Antiracism is not JUST voting. In fact, it’s MOSTLY NOT EVEN VOTING. But voting is a start, especially in this election. For every single candidate on your ballot. 

PLEASE note: this is non-exhaustive and the product of deep googling, not from exacted knowledge. There may be a few mistakes (and if so, let us know so we can fix them!), but we wanted to help our readers have a general overview of possible elected positions, how that role could add or detract to racial disparities, and what to look for when considering candidates. 

We HIGHLY recommend you look up your ballot in advance, either through your state’s online portal or BallotReady.org.

A few helpful explanations:

What is a BILL?

A bill is proposed legislation under consideration by a legislature. Bills are designed to enact or repeal laws. A bill does not become law until it is passed by both houses of the legislature (first, House of Representatives, and then Senate) and, in most cases, approved by the executive (president or governor). Once a bill has been enacted into law, it is called a statute, or an act of the legislature.


A resolution is a written motion adopted by a body of the law, that usually serves to express verbal support or disdain for a particular happening (“A Resolution in Support of Health Care Workers” and the like). The substance of the resolution can be anything that can normally be proposed as a motion. Resolutions do not normally have legal implications, but can be passed to show a body’s support for a particular person, event, or other noun.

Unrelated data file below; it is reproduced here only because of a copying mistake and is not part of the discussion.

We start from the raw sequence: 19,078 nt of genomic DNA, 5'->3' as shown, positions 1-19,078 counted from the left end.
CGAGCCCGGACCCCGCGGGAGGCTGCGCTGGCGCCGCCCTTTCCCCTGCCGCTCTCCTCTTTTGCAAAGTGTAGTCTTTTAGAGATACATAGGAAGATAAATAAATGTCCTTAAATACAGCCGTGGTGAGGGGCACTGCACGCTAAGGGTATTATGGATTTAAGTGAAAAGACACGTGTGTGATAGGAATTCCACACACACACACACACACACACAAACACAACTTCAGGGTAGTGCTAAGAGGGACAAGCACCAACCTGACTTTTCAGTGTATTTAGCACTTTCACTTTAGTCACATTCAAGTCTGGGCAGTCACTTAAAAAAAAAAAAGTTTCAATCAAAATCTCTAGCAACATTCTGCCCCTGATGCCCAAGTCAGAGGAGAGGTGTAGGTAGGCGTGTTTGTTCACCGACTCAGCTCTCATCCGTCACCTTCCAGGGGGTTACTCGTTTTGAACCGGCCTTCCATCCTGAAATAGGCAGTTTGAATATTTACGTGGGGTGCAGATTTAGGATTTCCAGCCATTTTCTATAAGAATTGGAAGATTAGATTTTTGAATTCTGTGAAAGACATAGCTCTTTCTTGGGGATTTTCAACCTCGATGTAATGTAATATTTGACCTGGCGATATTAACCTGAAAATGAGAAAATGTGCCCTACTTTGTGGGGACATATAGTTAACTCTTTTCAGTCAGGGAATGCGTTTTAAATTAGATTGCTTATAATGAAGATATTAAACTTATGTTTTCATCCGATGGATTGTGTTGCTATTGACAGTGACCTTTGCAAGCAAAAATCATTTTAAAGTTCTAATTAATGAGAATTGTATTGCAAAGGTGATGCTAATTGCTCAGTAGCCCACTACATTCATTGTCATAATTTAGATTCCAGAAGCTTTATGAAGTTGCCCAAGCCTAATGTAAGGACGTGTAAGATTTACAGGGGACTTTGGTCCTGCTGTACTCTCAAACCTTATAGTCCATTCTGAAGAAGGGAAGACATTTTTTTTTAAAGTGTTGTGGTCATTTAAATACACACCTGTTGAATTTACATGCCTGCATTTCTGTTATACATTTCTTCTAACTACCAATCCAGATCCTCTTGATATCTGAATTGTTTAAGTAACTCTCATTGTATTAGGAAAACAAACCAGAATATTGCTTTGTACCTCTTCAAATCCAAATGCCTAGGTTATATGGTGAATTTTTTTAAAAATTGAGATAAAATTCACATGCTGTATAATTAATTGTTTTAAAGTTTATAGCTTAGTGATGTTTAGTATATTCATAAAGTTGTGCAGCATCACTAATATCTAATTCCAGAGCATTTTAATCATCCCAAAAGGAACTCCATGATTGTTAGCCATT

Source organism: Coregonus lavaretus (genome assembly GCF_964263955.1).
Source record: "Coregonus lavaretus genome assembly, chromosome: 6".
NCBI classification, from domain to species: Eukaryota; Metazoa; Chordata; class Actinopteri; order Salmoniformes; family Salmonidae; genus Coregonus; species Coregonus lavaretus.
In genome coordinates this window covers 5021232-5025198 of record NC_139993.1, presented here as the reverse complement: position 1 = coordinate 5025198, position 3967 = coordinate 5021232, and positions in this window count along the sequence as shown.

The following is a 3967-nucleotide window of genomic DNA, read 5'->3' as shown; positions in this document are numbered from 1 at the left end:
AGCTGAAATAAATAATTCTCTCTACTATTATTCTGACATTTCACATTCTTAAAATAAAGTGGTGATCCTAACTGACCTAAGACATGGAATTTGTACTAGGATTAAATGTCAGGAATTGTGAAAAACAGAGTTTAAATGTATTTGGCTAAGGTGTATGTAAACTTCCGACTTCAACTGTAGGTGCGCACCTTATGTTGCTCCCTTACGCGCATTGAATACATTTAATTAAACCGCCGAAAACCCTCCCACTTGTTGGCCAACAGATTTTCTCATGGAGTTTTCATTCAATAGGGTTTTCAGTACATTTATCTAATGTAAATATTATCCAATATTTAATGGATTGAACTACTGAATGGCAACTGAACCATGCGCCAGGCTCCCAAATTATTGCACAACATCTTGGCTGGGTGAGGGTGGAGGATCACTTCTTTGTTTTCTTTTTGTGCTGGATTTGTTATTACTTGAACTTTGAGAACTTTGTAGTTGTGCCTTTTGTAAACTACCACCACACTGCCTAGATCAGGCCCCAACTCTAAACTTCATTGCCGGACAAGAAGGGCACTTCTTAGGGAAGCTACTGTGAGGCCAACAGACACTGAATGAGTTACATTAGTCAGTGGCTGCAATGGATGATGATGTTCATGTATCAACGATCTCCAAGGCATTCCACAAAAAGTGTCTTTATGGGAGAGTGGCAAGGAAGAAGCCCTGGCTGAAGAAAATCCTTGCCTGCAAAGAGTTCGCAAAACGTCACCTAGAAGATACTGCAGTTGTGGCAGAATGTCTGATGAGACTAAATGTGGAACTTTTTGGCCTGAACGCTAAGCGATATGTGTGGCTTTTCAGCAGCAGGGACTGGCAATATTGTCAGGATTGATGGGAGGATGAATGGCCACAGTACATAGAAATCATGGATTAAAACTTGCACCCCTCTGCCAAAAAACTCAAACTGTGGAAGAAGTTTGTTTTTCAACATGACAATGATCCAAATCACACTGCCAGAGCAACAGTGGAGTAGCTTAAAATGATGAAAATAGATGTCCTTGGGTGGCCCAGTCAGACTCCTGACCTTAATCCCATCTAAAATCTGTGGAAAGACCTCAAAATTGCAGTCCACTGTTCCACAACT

This Sunday at 7PM EST, we will have the opportunity to talk with Lyric Swinton, cofounder of CityBright LLC and Secure the Ballot, who will be giving us a full rundown of what different positions on our ballots mean, what various political roles do in our communities, and how to best support Black, Indigenous, immigrant, and communities of color on your ballot. Reminder: Patreon subscribers will have video/audio access to these calls even if they can’t attend!